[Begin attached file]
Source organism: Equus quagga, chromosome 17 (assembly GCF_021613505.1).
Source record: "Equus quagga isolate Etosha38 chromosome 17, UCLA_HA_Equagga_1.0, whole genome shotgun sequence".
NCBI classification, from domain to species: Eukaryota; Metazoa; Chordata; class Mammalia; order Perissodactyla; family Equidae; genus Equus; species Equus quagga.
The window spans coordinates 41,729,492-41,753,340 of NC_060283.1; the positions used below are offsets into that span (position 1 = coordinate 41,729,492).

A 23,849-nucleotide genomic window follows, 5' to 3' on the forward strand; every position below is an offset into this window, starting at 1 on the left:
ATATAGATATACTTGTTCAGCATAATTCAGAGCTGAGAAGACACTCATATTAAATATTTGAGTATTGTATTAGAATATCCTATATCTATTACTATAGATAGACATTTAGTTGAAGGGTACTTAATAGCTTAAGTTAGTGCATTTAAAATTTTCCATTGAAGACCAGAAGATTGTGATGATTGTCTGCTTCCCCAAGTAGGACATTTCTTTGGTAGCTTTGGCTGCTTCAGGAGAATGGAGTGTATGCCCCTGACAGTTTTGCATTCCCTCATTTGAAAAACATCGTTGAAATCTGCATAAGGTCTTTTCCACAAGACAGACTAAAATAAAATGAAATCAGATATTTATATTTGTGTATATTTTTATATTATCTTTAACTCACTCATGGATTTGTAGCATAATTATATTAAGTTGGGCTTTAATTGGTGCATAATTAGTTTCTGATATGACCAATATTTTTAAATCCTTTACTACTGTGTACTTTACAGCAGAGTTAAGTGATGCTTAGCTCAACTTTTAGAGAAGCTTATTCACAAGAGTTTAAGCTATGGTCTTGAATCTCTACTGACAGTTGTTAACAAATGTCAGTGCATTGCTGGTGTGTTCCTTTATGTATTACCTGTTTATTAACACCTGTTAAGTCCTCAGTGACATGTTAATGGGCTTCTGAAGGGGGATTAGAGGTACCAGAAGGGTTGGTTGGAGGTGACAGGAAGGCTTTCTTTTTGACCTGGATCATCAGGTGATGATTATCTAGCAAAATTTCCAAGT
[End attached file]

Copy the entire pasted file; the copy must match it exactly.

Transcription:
Source organism: Equus quagga, chromosome 17 (assembly GCF_021613505.1).
Source record: "Equus quagga isolate Etosha38 chromosome 17, UCLA_HA_Equagga_1.0, whole genome shotgun sequence".
NCBI classification, from domain to species: Eukaryota; Metazoa; Chordata; class Mammalia; order Perissodactyla; family Equidae; genus Equus; species Equus quagga.
The window spans coordinates 41,729,492-41,753,340 of NC_060283.1; the positions used below are offsets into that span (position 1 = coordinate 41,729,492).

A 23,849-nucleotide genomic window follows, 5' to 3' on the forward strand; every position below is an offset into this window, starting at 1 on the left:
ATATAGATATACTTGTTCAGCATAATTCAGAGCTGAGAAGACACTCATATTAAATATTTGAGTATTGTATTAGAATATCCTATATCTATTACTATAGATAGACATTTAGTTGAAGGGTACTTAATAGCTTAAGTTAGTGCATTTAAAATTTTCCATTGAAGACCAGAAGATTGTGATGATTGTCTGCTTCCCCAAGTAGGACATTTCTTTGGTAGCTTTGGCTGCTTCAGGAGAATGGAGTGTATGCCCCTGACAGTTTTGCATTCCCTCATTTGAAAAACATCGTTGAAATCTGCATAAGGTCTTTTCCACAAGACAGACTAAAATAAAATGAAATCAGATATTTATATTTGTGTATATTTTTATATTATCTTTAACTCACTCATGGATTTGTAGCATAATTATATTAAGTTGGGCTTTAATTGGTGCATAATTAGTTTCTGATATGACCAATATTTTTAAATCCTTTACTACTGTGTACTTTACAGCAGAGTTAAGTGATGCTTAGCTCAACTTTTAGAGAAGCTTATTCACAAGAGTTTAAGCTATGGTCTTGAATCTCTACTGACAGTTGTTAACAAATGTCAGTGCATTGCTGGTGTGTTCCTTTATGTATTACCTGTTTATTAACACCTGTTAAGTCCTCAGTGACATGTTAATGGGCTTCTGAAGGGGGATTAGAGGTACCAGAAGGGTTGGTTGGAGGTGACAGGAAGGCTTTCTTTTTGACCTGGATCATCAGGTGATGATTATCTAGCAAAATTTCCAAGT